6 Ways To Prevent Eczema Flareups In Winter

So while parts of the world are going into summer, many countries will be entering winter. Winter is the season that comes with dropping temperatures, which can leave our skin feeling much drier and itchier than it does in the summer. Unfortunately for those dealing with skin conditions such as eczema, the cold season can be extremely harsh – which is why it’s important to take the proper precautions.

Winter dryness can also increase the amount of eczema flare-ups that occur due to the skin’s inability to maintain its hydration.

What is eczema?

Eczema, sometimes referred to as atopic dermatitis, is a skin condition that leaves one with dry skin as well as a scaly and severely itchy rash on top of the skin. It usually first occurs in children and, while many of them outgrow it by the time they hit puberty, half of them will carry it well into adulthood.

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According to the National Eczema Association, almost 32 million people in the United States have some form of eczema (1). In South Africa, the number of adults that struggle with their skin condition is around 38%.

Types of eczema

There are three main types of eczema and these are atopic dermatitis, contact dermatitis and dyshidrotic eczema. Atopic dermatitis is the most common form of eczema that first appears during one’s childhood. It is also a genetically predisposed condition. Unlike atopic dermatitis, contact dermatitis rarely appears during one’s childhood. Instead, flare-ups occur when one is exposed to irritants or allergens. Lastly, dyshidrotic eczema occurs mostly on the hands and feet, causing itchy blisters that can often develop into painful skin cracks.

While some may confuse eczema with dry skin, there is a huge difference between the two. In addition to the severe itching, other symptoms of eczema include dry and cracked skin, red, inflamed skin,  swollen skin, rough and leathery patches of skin as well as crusting. As of this time, there is no official cure for the skin condition.

So if you’re looking to keep warm and protect your skin against any winter flare-ups, read on for more tips on eczema relief.

1. Avoid irritants in your cosmetic products

Eczema-prone skin is sensitive skin thus it is important to treat it as such. In doing so, one would have to stay clear of ingredients that could otherwise irritate the skin.

These added cosmetic ingredients include fragrances, preservatives, and surfactants.

2. Cut back on long and hot showers

A hot, long shower may sound inviting after spending a few hours out in the cold, but it could also lead to flareups.

Frequent long hot showers can strip the skin of its natural oils and this can further dry out the skin. If you’re hoping to avoid flareups, the best option would be for you to use lukewarm water and spend no more than five minutes in the shower.

3. Invest in a humidifier

Dry air can dry out the skin thus it’s advisable to try to add moisture to the surrounding air.

One sure way to add more moisture into the air is by investing in a humidifier. This will help to keep your skin from drying out and becoming irritated.

4. Moisturize, moisturize, moisturize

Moisturizing is incredibly vital when it comes to eczema skin care and in winter, its importance only increases.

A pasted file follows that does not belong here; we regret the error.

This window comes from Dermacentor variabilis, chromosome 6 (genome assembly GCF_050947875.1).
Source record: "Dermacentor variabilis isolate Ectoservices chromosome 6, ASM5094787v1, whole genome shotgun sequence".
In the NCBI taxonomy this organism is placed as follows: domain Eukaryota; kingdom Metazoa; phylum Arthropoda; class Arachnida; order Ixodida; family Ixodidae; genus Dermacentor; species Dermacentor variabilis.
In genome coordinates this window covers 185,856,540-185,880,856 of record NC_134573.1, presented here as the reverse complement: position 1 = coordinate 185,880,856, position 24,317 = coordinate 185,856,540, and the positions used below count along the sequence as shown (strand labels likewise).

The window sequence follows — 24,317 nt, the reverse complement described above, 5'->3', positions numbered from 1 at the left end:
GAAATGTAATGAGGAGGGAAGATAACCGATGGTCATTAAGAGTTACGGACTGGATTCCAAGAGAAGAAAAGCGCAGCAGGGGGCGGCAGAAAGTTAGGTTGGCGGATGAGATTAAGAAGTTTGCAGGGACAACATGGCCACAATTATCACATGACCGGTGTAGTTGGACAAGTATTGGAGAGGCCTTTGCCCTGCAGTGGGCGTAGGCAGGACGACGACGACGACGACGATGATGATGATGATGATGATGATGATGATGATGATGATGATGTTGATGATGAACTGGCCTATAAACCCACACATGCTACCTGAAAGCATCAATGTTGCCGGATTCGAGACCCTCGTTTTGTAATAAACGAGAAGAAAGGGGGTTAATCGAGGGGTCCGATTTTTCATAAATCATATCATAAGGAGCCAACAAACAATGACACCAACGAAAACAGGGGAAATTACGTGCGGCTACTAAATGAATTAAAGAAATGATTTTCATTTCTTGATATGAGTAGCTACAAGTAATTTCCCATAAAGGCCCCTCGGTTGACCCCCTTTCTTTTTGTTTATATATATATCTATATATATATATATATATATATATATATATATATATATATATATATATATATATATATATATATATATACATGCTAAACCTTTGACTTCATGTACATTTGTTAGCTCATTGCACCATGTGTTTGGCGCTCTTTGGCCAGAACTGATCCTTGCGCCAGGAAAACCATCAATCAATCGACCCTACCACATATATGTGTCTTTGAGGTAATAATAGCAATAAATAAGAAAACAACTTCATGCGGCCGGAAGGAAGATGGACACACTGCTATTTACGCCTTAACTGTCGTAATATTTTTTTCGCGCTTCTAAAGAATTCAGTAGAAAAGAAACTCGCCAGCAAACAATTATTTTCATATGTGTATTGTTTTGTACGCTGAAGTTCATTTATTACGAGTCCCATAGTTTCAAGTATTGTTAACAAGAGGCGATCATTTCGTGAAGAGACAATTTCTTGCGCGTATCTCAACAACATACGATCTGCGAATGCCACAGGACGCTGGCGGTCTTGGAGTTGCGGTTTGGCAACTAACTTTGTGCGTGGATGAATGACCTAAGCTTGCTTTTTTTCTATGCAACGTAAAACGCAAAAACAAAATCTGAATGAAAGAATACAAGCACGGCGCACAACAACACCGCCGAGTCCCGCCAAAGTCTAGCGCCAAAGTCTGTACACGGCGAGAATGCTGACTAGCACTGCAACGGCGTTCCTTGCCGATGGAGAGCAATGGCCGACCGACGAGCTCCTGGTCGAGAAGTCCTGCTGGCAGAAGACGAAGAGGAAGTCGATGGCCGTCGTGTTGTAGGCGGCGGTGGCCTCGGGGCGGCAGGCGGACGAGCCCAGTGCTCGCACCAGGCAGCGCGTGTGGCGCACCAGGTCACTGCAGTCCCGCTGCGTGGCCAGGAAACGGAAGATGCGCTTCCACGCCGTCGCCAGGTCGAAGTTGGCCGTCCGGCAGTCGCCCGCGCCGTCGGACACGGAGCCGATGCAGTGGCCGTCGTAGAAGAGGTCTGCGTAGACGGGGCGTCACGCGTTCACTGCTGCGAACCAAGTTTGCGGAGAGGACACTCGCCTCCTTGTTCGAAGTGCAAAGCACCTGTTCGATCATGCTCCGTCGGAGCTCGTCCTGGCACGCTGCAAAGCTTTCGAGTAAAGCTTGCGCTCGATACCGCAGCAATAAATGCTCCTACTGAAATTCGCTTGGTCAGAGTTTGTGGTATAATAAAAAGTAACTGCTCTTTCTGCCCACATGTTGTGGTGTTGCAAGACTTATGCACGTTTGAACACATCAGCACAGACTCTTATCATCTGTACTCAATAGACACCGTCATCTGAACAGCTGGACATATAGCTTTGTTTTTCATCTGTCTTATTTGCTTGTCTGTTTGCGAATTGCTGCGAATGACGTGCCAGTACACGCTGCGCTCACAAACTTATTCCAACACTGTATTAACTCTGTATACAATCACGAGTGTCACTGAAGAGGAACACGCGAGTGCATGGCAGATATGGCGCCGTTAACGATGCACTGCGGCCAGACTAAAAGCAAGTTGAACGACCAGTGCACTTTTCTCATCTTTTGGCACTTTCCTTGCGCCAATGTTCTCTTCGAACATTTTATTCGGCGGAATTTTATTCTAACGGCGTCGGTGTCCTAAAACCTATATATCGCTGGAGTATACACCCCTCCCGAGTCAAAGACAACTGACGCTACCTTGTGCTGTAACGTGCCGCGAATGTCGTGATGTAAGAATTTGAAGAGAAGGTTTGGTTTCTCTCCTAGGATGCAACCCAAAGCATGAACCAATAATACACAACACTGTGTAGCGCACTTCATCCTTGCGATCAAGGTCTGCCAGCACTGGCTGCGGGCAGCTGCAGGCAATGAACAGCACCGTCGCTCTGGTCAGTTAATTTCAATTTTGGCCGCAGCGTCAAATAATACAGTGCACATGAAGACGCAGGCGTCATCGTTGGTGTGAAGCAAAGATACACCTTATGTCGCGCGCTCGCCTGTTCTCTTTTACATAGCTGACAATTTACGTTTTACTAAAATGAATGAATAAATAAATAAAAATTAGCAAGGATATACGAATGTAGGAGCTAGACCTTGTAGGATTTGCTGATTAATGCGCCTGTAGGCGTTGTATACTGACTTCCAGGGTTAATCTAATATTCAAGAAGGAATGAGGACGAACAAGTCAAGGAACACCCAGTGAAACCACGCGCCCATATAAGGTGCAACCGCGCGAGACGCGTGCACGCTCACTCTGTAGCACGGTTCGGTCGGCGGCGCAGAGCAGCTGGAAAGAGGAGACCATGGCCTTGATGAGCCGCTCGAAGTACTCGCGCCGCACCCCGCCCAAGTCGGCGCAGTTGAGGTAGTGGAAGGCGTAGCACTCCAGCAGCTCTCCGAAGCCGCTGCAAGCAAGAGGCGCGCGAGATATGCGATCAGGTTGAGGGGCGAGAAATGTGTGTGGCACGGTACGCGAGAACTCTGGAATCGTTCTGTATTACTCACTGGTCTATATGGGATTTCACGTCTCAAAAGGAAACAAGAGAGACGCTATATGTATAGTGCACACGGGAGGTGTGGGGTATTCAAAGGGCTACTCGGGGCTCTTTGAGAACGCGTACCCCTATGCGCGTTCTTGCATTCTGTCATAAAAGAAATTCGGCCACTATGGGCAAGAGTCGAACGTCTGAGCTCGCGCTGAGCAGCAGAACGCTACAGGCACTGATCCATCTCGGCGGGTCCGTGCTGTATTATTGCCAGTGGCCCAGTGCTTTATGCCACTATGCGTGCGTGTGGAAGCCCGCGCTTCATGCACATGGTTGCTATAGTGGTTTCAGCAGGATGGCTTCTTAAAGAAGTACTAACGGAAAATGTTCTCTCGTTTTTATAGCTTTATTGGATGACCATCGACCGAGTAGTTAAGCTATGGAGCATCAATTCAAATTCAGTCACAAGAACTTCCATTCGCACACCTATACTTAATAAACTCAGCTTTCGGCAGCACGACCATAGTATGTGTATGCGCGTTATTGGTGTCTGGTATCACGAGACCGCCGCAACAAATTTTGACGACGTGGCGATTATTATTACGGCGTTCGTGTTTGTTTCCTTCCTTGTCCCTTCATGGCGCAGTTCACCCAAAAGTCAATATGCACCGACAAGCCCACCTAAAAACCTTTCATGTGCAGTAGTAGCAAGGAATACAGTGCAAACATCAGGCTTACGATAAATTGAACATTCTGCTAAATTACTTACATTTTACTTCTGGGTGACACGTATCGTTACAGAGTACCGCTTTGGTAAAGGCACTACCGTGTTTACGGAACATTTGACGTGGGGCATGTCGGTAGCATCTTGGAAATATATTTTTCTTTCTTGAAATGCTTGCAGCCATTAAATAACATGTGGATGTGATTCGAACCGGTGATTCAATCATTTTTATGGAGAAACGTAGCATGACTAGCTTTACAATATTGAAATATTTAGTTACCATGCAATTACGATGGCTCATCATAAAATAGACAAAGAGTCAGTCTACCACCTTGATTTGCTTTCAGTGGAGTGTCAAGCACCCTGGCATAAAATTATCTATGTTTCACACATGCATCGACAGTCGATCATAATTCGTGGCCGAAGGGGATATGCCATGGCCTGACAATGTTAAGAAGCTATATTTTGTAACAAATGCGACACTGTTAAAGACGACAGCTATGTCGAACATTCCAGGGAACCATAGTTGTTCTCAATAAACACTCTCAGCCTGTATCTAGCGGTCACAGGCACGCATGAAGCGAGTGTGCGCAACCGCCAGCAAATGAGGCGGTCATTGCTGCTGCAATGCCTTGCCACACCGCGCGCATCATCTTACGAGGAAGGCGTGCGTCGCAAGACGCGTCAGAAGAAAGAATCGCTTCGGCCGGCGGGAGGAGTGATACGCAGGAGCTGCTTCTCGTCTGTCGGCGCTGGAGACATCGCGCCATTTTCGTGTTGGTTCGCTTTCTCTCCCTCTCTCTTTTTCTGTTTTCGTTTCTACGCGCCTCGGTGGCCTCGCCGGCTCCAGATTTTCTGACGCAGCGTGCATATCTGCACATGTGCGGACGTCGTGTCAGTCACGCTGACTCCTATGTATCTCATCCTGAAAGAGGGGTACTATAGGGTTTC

It’s best to moisturize with a thick cream at least twice a day. Aside from using creams, one can also choose to moisturize with oil-based ointments as they will also help to nourish the skin by protecting it against moisture loss.

5. Try vitamin D supplements

According to a study published in the journal Nutrition, vitamin D supplements may help to improve symptoms associated with eczema.

As temperatures have dropped and the sun is not as intense, their vitamin D intake may be compromised. That said, taking vitamin D supplements may help manage the eczema flareups one is experiencing.

skin health | Longevity Live

However, it is important to remember that one needs to use sunscreen all-year-round. A sunburn can exacerbate one’s already dry skin.

6. Wear natural fabrics

Cold weather means more layers, yet this action may aggravate the skin of people dealing with eczema.

While they do keep you warm, synthetic fabrics such as nylon and polyester can  irritate the skin and cause a flareup. It’s best to go for pure fabrics such as cotton, silk, and cashmere. Also, when keeping warm, it’s important that you don’t put on too many layers. If you find yourself getting hot in all of your layers, it’s best to remove one as sweat can also irritate the skin.

Doctor’s note

While the above remedies can help you manage your eczema during the colder months, it’s important to seek medical treatment if you find yourself continuously itching and scratching – especially if it’s affecting your sleep.

A doctor or dermatologist may prescribe medication, steroid cream or even phytotherapy to help reduce any signs of inflammation.

Want to know more?

Here are 5 tips for moisturizing eczema skin naturally

1 Comment

  1. Jennifer
    9 May 2019 at 10:37 am

    I have eczema patches on my face which have flared up more this year. I ordered this as I had read through the national eczema website that this type of emollient not only protects and moisturizes but helps the skin to retain it’s own moisture level, which not all emollients do. The cream arrived promptly. A little goes a long way, so I reckon if I only use this on my face it will last me at least a year. When I first saw how thick it was, I was concerned that it would clog my pores and lead to a breakout, which I can be prone to, but all was fine, and it doesn’t leave your skin shiny and oily looking. Give it at least 10 minutes to sink in, then it’s fine to put make-up on top. I noticed an improvement to my skin after just 2 days, and am still continuing to see a small but steady improvement each day.